No. Because a joint venture under the ACDBE Program refers to an association of an ACDBE business entity and one or more other firms to carry out a single, for-profit business enterprise for which the parties combine their property, capital, skills and knowledge, the joint venture cannot be certified as an ACDBE – even if the joint venture itself is more than 51% owned by an ACDBE firm. However, participants in the joint venture can be certified as an ACDBE so long as they are eligible for ACDBE certification.
To meet eligibility requirements for certification as an ACDBE, a business entity must be at least 51% owned by a socially and economically disadvantaged individual who controls the managerial and day-to-day operations of the business. The owner must have technical competence and experience directly related to the type of work in which certification is being sought and must be a United States citizen or a lawfully admitted permanent resident of the United States. The business entity must also meet the appropriate size standards.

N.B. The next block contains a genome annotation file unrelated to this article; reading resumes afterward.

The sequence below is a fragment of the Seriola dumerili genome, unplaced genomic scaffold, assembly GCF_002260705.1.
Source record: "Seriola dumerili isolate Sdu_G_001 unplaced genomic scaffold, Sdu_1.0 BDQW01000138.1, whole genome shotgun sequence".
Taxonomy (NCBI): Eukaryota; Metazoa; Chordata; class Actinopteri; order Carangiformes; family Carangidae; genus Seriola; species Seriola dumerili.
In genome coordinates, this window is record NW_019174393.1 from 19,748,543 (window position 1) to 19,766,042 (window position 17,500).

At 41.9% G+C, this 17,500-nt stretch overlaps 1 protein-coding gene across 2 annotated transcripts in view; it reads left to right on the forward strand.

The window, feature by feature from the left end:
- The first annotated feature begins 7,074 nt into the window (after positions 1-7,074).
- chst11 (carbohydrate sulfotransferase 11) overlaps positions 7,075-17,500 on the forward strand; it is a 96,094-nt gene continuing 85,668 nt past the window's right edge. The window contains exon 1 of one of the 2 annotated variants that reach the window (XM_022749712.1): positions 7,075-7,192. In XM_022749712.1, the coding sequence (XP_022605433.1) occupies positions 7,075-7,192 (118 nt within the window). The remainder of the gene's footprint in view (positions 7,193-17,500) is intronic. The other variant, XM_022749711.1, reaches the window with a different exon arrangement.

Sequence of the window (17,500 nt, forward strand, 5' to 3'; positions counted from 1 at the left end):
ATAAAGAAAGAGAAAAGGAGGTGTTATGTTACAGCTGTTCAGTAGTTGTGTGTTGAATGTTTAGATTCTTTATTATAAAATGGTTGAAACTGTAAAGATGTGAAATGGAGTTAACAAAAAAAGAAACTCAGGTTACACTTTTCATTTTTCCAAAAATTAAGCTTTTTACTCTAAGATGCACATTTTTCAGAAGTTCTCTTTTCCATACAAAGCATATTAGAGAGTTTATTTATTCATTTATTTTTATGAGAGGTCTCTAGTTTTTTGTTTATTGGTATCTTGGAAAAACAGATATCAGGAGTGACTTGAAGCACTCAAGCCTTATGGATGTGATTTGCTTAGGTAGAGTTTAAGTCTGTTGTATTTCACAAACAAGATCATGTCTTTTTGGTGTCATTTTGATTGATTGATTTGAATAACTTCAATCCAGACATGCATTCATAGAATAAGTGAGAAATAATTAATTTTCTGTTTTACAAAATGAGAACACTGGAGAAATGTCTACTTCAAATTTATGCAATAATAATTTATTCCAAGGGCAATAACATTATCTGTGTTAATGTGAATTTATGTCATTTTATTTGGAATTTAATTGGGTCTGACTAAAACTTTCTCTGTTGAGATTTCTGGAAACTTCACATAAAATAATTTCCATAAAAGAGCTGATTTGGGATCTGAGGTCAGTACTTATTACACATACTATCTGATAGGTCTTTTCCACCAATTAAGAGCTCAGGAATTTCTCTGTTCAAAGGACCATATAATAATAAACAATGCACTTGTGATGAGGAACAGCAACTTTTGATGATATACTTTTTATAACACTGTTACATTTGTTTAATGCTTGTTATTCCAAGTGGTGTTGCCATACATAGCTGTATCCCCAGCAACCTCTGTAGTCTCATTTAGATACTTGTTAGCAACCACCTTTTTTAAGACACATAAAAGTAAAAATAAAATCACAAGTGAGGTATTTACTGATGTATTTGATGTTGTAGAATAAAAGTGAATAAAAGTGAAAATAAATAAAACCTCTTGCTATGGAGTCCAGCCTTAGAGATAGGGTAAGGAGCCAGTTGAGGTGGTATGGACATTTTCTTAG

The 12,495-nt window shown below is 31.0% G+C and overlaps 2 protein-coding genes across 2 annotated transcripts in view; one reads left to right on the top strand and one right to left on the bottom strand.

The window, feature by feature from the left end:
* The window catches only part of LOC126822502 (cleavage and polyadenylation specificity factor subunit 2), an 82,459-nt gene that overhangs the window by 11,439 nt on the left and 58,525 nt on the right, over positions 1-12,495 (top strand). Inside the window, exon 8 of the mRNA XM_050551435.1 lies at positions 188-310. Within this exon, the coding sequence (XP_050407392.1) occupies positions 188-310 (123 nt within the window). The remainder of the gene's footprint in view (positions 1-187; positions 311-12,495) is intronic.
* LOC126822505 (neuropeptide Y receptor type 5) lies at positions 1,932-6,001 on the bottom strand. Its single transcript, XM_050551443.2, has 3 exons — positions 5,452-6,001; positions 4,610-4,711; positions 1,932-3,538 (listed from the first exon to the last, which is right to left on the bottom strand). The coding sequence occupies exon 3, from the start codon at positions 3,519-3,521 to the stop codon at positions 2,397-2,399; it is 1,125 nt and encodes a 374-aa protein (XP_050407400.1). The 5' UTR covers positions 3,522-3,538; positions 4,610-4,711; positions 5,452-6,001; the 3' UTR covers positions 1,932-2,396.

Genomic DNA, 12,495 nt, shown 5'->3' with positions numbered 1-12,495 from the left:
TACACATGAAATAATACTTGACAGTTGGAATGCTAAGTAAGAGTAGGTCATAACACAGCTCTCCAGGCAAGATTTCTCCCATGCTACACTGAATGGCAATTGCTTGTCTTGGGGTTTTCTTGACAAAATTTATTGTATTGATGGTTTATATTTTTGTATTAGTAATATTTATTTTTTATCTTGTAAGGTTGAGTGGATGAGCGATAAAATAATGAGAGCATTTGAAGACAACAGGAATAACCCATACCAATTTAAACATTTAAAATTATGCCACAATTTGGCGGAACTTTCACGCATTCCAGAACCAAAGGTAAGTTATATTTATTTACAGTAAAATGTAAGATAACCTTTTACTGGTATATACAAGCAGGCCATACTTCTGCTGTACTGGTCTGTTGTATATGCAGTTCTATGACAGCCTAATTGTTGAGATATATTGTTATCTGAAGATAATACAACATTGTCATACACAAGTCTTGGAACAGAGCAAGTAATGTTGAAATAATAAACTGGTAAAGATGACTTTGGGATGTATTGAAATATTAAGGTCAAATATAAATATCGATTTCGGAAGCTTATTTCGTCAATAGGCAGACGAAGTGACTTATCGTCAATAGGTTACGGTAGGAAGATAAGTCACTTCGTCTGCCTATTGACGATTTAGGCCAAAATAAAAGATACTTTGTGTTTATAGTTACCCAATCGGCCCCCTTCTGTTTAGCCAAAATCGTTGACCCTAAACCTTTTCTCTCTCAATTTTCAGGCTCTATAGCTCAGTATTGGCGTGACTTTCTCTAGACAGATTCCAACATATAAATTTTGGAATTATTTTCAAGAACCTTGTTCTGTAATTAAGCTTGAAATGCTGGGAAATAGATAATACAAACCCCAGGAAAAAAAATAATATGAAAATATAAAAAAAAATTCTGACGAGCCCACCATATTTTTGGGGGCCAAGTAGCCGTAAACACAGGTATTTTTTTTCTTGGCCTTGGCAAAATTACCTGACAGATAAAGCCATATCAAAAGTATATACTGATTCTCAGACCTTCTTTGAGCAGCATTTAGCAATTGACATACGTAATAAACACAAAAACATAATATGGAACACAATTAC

Certification of a business can be a viable tool for developing and maintaining business relationships. Businesses seeking certification as an MBE, DBE or ACDBE may want to consider obtaining legal advice concerning eligibility requirements for certification prior to applying for certification.
By: James R. Benjamin, Jr., Esq.